From West End Phoenix: Strong medicine for an ailing system

Racism in doctors’ offices and emergency rooms is a fact of life for Indigenous people living in the GTA. But this trio of women – a communications mastermind, a doctor and strategist, and an Elder in residence – have set out to change that.


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by Kelly Boutsalis | West End Phoenix


Several years ago, Joy Henderson was at home alone, indulging in a rare nap, when a cyst in her ovary ruptured. As her symptoms intensified, her in-laws happened to drop in, and they drove her to Scarborough General Hospital. Doubled over in pain, she says, she was received by a white female doctor who was annoyed that Henderson was crying.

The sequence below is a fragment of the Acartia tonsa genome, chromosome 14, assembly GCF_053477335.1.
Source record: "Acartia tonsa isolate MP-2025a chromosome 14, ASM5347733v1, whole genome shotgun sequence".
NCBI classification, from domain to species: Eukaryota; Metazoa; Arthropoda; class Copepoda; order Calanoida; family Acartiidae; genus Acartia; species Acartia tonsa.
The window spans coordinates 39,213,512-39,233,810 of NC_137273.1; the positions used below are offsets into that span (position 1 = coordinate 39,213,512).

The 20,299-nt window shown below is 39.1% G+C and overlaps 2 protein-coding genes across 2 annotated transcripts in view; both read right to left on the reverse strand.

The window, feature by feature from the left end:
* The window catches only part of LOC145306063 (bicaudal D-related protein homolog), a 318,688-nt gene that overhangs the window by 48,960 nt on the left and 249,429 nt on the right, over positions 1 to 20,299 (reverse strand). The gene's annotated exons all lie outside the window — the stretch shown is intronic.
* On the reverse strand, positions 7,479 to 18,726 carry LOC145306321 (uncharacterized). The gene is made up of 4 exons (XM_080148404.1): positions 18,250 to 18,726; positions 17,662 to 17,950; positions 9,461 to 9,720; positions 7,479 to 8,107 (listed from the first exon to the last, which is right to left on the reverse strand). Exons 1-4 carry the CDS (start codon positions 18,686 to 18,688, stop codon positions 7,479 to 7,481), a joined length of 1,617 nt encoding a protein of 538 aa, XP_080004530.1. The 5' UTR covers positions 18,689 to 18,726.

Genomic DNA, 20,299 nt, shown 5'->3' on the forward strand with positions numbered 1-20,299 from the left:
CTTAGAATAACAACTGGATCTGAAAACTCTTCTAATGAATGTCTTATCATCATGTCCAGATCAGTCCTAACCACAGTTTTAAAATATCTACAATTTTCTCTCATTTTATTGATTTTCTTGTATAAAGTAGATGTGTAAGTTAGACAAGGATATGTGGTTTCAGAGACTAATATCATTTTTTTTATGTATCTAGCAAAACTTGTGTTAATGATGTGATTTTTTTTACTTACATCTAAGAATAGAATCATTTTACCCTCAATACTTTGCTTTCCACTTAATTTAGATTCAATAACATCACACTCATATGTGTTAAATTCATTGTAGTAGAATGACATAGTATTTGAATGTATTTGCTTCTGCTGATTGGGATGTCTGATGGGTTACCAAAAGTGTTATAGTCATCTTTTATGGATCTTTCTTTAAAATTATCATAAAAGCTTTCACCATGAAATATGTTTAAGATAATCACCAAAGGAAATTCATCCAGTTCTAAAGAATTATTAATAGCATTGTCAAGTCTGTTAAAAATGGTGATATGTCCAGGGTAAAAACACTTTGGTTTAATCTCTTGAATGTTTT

“She was like, ‘Oh you’re just here to get drugs,” says Henderson, a child and youth worker who is Afro-Indigenous. She was only able to get proper care when her mother-in-law, who is white, went “full Karen,” as Henderson describes it, asking to see the doctor’s higher-ups.


Henderson has since divorced; no longer having a white advocate to help her in future health emergencies, she asks hypothetically, “If another cyst ruptures, am I shit outta luck?”


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